Indeed, in July Italy experienced the collapse of Prime Minister Mario Draghi's national unity government leading the President Mattarella to dissolve the chambers and call new elections for September 25th. Combined with that, the war in Ukraine, the geopolitical turmoil, the energy crises, rising inflation and tightening policy from central banks have all resulted in warns of recession for the global economy. For real estate it means that the low-rate environment is a memory of the past and investors and banks are preparing to face a not-negative interest rate scenario for the upcoming months.
But it will be a story for the next part of the year, while first half ended posting positive outcomes, both for the economy and the property sectors.
Country’s economy grew in the first semester 2022: GDP slightly rose in the first quarter and accelerated in the second one, standing at +4.6% on yearly base, according to recent Bank of Italy data. The gradual recovery of tourism backed this result and is driving confidence in the hospitality property sector which recorded almost 1 Bn Euro of investments in the first half 2022, +68% compared to the same period last year and +5% on the past 6 years average (including the record half year 2019). Hotel operators’ as well as investors’, confirm Italy as one of their top targets.
Overall, real estate sectors continued its race in the first half 2022 with both occupier and investment markets posting positive results. Investment volumes stood at circa 6.1 €Bn, more than double same period last year and +17% compared to 2019. It’s the highest first half ever confirming the high interest in the market. Capital flows for real estate are still robust but the new “higher rate” environment will add more cautiousness in the second part of the year.
The office market posted strong absorption figures in both Milan and Rome, well above pre-pandemic levels. Specifically, Milan reflected an increase of 48% on the same period last year, while in Rome, figures were roughly 5% above last year volumes. Quality, for people and environment, combined with efficiency are the major driver for Corporates looking for space.
Consumers are gradually back to a new normality, co-living with the virus and adapting their behaviors to the new headwinds of the rising cost of living. Turnover sales improved in April and May while footfall continue to be below 2019 level.
The fast increase in the interest rate has offset the improvement of fundamentals and investors continued to be selective on retail with roughly 400 million invested in the first half 22: better than last year. Despite that, the current high-level yield for shopping centre sector present a relative premium versus other property sectors and bonds. With fund raising up for opportunistic and value add strategies it could create some opportunities in the next months.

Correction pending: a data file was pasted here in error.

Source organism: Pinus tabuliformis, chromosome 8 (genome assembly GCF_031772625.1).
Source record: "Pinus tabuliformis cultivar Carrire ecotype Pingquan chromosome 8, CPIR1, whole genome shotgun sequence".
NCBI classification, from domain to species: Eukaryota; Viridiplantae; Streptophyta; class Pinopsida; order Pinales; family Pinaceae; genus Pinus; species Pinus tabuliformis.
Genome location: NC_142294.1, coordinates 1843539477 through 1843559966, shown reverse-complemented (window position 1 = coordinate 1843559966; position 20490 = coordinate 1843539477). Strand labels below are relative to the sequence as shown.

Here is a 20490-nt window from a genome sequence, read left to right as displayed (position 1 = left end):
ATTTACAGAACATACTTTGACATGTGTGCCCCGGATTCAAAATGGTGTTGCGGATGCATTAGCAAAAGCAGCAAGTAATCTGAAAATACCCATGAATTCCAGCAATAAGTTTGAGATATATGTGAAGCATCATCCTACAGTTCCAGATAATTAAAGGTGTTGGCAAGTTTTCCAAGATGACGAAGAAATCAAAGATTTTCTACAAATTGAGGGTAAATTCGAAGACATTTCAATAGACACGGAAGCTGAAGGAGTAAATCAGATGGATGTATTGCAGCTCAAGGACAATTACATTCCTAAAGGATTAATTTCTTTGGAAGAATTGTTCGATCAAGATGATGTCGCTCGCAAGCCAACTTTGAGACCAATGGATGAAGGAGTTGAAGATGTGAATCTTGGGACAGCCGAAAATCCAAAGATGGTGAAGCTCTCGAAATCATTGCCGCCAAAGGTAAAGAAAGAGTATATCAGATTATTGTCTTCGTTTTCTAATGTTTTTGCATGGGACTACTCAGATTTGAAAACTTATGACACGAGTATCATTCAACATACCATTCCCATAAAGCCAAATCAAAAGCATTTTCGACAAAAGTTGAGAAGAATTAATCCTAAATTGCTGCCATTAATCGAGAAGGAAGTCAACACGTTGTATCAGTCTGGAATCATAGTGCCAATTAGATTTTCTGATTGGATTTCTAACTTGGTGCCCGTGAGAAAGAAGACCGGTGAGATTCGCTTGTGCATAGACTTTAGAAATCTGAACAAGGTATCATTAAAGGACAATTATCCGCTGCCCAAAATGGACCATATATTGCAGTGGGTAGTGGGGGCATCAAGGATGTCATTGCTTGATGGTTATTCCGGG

On the other side of consumer behavior’s changes lies the transformation of the logistic space and distribution supply chain which is driving the strong growth of the property sector: a new record for investment volume in the first half at 1.8 €Bn, the highest ever. Demand for space follows with 1.5 Mn sqm absorbed, +21% on the same period last year.
The bet on the development of the bed industry continue to drive institutional investors in their positioning in the Living sector. It is catching great interest from both domestic and foreign investors. Volume invested stood at around 580 €Mn, more than double the level of the same period last year.
Overall, we are entering second half 2022 with robust fundamentals for the property sector and with still robust dry powder for the industry.
Interest rate hikes would pose some threats to the property market in the future making more difficult for investors to access to financing. Banks have already increased cost for debt (+20-50 bps margin compared to six months ago). Despite that, the growing path of the industry in Italy toward maturity will not end.
Milan is still one of the most sought-after cities for investors, posting a 75% increase in investments in the first half 22 compared to the same period last year at €1.8 Bn; Rome follows setting a first half at €1 Bn of investment, huge increase on the €143 Million last year. It is confirmed as the target of an increasingly, and selectively, number of global investors.
Investors, both core and opportunistic, are still active. They speed up the closing of their ongoing deals before taking a break to think about new strategies to be aligned with a higher rate environment and the new market’s needs.
Their approach will be more cautious, underwriting more conservative and business plans will be updated with contingent data. The second half of the year will be different from what we have been used to, but the market will continue to move on.